The wharf was also the disembarkation point for the non-military personnel who were allowed into the penal settlement during its latter years including Andrew Petrie and his family in 1837 who were the first free settlers to the settlement.
In 1842 the penal settlement closed and Moreton Bay was opened to free settlement. When Thomas Dowse, a pardoned convict and free settler, arrived at the by-then dilapidated wharf in 1842 he thought he had landed “at the abode of damn’d spirits so unmistakably miserable did all the surroundings appear to his eyes”.
With the arrival of free settlers a ferry service began between North and South Brisbane on 1 January 1843.
With free settlement came the construction of the Victoria Wharf and Stores adjacent to the wharf and later an inn named the Queen’s Head. Nearby was the Ship Inn, by the 1860s the property of the well-known Patrick Mayne. During a flood in 1864 its foundations gave way and the walls collapsed, effectively removing all licensed premises from the Queen’s Wharf locale.
In 1865 the Immigration Depot (now the National Trust building) opened in William Street. For this the old timber wharf was refurbished for the second time.
William Pettigrew commenced a stream sawmill operation at the Margaret Street end of the Queen’s Wharf precinct in 1853. By the early 1890s Pettigrew’s mill buildings and timber stacks occupied all the land between Margaret Street and the Queen’s Wharf reserve.
In the 1870s a classically styled Museum building was built which later housed the State Library.
In the early hours of 7 February 1890, a landslip that commenced below the Museum destroyed buildings and structures including the old Queen’s Wharf. A second disaster befell the precinct in February 1893 when flood peaks sent water racing through its lower sections destroying Pettigrew’s business and others. Then came a third disaster. On the evening of 13 February 1896, the ferry Pearl departed from Queen’s Wharf and while avoiding the steamer Normanby was carried by flood currents into the anchor chain of the government steamer Lucinda and capsized. An estimated 30 people died.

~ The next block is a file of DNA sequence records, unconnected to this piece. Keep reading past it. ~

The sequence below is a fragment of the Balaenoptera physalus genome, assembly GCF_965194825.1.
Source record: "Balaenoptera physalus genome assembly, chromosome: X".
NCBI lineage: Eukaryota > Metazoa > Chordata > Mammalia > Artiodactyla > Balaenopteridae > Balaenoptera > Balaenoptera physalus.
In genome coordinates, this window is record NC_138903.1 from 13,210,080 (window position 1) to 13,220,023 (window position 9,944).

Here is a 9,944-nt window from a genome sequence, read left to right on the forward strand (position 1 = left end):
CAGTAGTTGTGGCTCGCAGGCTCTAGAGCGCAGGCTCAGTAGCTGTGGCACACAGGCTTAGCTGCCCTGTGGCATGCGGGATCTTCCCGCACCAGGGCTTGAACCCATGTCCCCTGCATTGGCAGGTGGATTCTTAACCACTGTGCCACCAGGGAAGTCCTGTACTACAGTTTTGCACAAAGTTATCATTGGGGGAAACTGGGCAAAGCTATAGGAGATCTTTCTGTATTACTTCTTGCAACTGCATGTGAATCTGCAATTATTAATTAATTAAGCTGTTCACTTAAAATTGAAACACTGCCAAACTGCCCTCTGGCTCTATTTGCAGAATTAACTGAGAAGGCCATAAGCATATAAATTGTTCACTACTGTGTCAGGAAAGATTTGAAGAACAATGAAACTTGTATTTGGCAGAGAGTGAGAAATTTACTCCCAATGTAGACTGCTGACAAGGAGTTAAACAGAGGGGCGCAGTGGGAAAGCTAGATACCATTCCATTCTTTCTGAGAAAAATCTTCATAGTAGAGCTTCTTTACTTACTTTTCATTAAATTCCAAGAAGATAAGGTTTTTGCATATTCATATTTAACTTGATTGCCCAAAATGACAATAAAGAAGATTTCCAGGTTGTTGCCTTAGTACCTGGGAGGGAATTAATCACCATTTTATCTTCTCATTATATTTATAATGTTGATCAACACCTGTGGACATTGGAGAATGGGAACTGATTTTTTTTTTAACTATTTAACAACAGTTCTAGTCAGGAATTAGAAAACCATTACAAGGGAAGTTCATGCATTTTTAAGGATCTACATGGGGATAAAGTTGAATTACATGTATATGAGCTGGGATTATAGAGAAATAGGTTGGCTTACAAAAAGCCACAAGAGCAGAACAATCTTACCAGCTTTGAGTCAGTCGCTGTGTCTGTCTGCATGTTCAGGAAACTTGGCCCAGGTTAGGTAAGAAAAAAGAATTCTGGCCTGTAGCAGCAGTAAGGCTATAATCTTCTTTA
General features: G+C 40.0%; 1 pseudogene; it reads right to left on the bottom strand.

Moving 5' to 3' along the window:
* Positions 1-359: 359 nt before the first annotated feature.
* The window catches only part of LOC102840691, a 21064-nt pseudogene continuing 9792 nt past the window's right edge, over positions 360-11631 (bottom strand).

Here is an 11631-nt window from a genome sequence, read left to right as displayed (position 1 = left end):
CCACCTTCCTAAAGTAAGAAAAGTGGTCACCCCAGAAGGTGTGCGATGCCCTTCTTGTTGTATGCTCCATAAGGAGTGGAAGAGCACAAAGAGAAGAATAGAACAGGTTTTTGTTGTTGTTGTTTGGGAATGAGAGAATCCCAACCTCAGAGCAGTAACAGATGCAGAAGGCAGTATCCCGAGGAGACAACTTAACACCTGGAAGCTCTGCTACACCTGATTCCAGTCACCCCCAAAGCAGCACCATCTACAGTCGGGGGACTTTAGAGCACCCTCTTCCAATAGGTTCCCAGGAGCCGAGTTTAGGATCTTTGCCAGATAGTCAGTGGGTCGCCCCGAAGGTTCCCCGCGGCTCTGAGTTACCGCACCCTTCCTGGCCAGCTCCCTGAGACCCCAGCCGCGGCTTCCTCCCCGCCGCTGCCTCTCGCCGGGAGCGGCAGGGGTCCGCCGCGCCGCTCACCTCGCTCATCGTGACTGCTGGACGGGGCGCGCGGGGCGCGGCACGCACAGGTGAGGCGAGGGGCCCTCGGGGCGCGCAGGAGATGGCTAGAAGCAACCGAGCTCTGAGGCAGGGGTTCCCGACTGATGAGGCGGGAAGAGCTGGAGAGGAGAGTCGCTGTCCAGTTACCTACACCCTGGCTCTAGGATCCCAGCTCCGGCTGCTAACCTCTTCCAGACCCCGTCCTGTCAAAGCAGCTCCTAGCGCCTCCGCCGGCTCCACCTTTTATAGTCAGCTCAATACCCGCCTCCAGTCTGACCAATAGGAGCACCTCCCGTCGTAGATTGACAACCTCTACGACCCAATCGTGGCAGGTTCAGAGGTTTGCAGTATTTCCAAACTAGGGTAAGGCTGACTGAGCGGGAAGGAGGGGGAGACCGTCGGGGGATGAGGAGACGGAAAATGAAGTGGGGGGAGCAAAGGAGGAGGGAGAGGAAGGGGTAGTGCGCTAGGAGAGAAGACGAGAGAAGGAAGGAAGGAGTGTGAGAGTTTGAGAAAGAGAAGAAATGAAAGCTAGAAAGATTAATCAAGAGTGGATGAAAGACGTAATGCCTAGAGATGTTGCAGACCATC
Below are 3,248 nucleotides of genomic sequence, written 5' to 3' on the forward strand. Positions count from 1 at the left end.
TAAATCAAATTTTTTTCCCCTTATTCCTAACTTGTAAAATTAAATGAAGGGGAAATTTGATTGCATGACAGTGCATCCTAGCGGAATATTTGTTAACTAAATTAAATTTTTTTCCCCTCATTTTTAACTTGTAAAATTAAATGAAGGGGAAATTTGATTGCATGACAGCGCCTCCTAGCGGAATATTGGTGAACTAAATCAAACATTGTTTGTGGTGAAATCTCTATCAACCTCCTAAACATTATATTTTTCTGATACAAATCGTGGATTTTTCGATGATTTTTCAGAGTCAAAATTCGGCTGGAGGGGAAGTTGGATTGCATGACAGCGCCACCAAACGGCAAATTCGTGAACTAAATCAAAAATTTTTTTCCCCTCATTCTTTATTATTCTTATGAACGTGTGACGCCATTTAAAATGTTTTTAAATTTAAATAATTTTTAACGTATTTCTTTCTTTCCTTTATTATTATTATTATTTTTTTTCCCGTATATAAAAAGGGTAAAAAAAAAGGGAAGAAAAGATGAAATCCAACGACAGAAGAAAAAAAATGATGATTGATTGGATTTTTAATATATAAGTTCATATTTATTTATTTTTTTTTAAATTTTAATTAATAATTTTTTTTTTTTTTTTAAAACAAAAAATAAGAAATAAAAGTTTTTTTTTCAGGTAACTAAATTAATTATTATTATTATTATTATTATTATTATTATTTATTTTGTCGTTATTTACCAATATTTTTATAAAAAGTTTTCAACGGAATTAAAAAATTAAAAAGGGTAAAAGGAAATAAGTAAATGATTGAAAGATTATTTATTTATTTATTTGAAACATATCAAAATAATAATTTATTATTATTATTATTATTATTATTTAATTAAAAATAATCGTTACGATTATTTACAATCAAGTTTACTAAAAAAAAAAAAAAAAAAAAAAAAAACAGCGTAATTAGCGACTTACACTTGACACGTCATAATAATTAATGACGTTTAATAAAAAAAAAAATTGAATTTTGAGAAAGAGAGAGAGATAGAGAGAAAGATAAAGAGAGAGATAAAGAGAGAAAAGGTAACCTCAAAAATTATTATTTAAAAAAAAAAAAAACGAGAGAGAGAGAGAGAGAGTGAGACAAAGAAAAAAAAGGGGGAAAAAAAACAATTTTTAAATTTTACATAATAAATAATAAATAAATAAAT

Today the Queen’s Wharf locale features a riverside bikeway. The North Quay ferry terminal services the Brisbane CBD having recently been re-built after being destroyed in the January 2011 floods.
Throughout its history the site has been a grassy thoroughfare between William Street and Queen’s Wharf Road, however from the 1850s onwards it also provided access to the Commissariat Store’s middle floor through a doorway cut through the western wall. This was to avoid access to the ground floor of the building which continued to be used as a store.
The area was redeveloped and landscaped as part of the extensive renovations undertaken to restore the Commissariat Store between 1978 and 1981. A new set of stairs was built and most of a wall which predated 1838 was replaced although one section of the original wall was left adjacent to the former State Library driveway next door.
As part of the world-wide celebration of the 75th anniversary of the Girl Guides movement, Queensland Guides raised money for a flagpole to be erected in Miller Park on 22 February 1986 as a lasting tribute to the pioneers of the Guiding movement.
The stairs through Miller Park are still used by those wishing to access Queen’s Wharf Road from William Street.
Lieutenant Henry Miller
Lieutenant Henry Miller of the 40th regiment was sent to Australia from England in 1823 and became the first Commandant of the Moreton Bay Penal Colony in 1824. Prior to coming to Queensland, Miller had served under the Duke of Wellington in the Battle of Waterloo and taken part in the unsuccessful attack on New Orleans.
Although the first settlement was established at Redcliffe in 1824, it was decided for various reasons to move the colony inland to the present site on the Brisbane River.
Once his term as Commandant was over Miller moved to Hobart and lived there working for the government until his death on 10 January 1866.
The site of Miller Park is opposite the old King’s (renamed Queen’s in 1837) Wharf where convicts, officers and suppliers were deposited upon arrival at the new colony.